Friday, November 22, 2019

Geo Bloom

Tonight's tale is a little gem of maritime lore concerning sailors on the S.S. Lorabelle. They've been frustrated by foul weather and are anxious to get underway again. Their captain desires to make an unscheduled detour to investigate an oceangoing enigma known as the Geo Bloom. Herewith we drop in on the spirited debate going on below decks.

Captain Trent shuffled cards in his ready room. Morning light filtered down from portholes set high in the bulkhead, revealing how much the space needed tidying. The abysmal weather conspired to keep them locked in port yet another day. He feared a general mutiny if the crew had to endure it much longer. Even the cards were wearing thin from overuse. Whist was a trifle awkward with three players, but he disapproved of gambling games like poker aboard ship; a man resentful of being in debt was not an efficient hand.

The S.S. Lorabelle was Aussie registered and sailing out of Trinidad. She had laid over in Naples for supplies and shore leave. Before sailing on to Newfoundland with a commercial cargo, Trent planned to investigate a rash of Geo Bloom sightings in the mid Atlantic. The scheme required of the crew a much-resented extension of their time at sea.We are not scientists went their frequent complaint.

First Mate Tom Willis held his cards primly, his thin face easily readable: he had nothing. Schweikert, the gruff, bearded boson, remained circumspect. Trent enjoyed these quiet times, when the great reciprocal engines were silent, the crew all tucked in, save for the watch. As usual, Willis served as the conscience Trent had a propensity to ignore. After a bracing pull on his watery tea, he pressed a constant concern since hearing of the plan. "Any ideas how to explain the delay to the Home Office?"

"You'll think of something," Trent said. "And ease off the tea--that cup is full every time I sea it. You're starting to look a little tea-brownish in complexion." He glowered at the smudged symbols of the hand he'd been dealt. "Nay, I'll not be denied my chance this time. It's become my Moby Dick!"

"Right," Schweikert mused. "And we know how that turned out." He grinned affably under the captain's glare. "Never mind me, mates--I'm a little light on the lore." A former army cargo handler, he was fairly new to the sea, having risen quickly on organizational skills.

Trent made his opening gambit in the game, having gone typically somber. There was no reason for his gloom; his niece was getting married in two months, and he looked forward to some additions to the family. Perhaps he was spending too much time afloat. It was time for a vacation. The very thought made his hand go slack in such ponderings, threatening to spill his cards on the table. How inviting it was, the idea of swinging in a hammock on a summer's day, just letting himself go.

Willis drew him out of his reverie. "This all sounds like a science show. What's the thing about, anyway?"

"The Geo Bloom," Trent said thoughtfully. "So called because it assumes geometric shapes on the water. Circles mostly, but a triangle has been seen, though most recently it took the form of a pink square miles across. It must have been an old one, because a passing plane arrived just in time to spot it. The pilot swore he saw a vortex at the center."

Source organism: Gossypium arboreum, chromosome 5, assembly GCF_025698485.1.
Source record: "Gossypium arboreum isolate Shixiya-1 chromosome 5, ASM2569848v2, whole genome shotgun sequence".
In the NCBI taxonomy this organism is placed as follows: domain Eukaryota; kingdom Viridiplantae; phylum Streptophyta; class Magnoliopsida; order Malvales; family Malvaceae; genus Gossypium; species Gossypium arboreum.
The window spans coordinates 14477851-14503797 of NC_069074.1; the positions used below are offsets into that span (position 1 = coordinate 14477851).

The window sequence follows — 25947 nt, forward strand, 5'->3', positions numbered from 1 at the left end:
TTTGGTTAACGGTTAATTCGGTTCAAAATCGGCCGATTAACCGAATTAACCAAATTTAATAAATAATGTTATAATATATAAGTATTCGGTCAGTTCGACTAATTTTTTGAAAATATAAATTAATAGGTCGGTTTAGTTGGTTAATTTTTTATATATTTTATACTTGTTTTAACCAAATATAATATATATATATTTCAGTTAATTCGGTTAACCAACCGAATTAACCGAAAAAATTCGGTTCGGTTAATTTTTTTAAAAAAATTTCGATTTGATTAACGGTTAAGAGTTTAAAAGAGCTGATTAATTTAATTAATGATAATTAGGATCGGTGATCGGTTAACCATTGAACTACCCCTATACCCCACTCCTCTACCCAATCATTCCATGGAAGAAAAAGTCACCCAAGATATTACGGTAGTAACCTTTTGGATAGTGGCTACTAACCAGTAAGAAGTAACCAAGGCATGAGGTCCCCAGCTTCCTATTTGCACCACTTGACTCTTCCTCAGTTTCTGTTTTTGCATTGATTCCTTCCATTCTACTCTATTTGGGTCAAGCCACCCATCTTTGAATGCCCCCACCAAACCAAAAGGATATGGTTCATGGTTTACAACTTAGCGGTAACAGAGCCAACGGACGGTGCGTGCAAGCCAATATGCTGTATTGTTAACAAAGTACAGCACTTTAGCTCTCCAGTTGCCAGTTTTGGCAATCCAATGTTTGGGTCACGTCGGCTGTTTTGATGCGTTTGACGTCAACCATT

"Perhaps," Willis ventured with a nervous chin scratch, "it's a natural phenomenon, an undersea geyser spewing volcanic matter. But I foresee a danger for ship-borne approach: we'd never become aware of this vortex in time to avoid it."

Trent ignored that. "A natural square? I tell you, there's something not natural about it, and I mean to crack it." He kept Willis on the hook. "Something else bothering you, Tom?"

Willis met their looks defensively. "Part of it is having your sister along. It's frightful bad luck having a woman aboard ship. Were that not enough, we go traipsing into an area known at The Devil's Triangle, and The Sargasso Sea."

"You refer," Schweikert joked, "to the sea goddess. What did the Vikings call her. . .Ran, I think. Not to worry--we'll appease her with a suitable sacrifice." He leered wolfishly.

The matter was settled for Trent, who anticipated the upcoming port call in the far north. "You'll like it up north. Some of the Eskimo tribes migrate that far south. I once tasted a delicacy of theirs, little birds called auks stuffed in a seal carcass for slow pickling."

"Do tell us," Schweikert said, enjoying Willis' discomfort. The man looked like Death warmed over.

"Right then," Trent said. "You reach into the gullet and fish out a bird, little more than black goo after some months in there. Pull off the beak and feet, and toss it in your mouth. It munches like oily bubbles popping on your tongue."

"I say," Willis began, looking even more sickly. "Haven't we heard this before?"

Schweikert made a gurgling sort of laugh, his tea having gone done wrong. "If you'd heard it before, you wouldn't be going all seasick on us!"

Trent experienced a niggling doubt of his own. He had indeed gotten into a rut, seemingly going through the same routine day after day in this accursed spell of bad weather.

A shadow blocked the porthole light, but passed in due time, admitting a view of a watery sun trying to break through the clouds. Could the weather be breaking at last?

"By the seven hells!" Trent crowed, "we'll be asea on the morrow!" He eyed the first mate's unhealthy countenance. "Blast my scuppers, Willis, you look a proper corpse in need of some sun!" Trent brushed a skeletal hand in front of his face. A fish had bumped it in swimming past.

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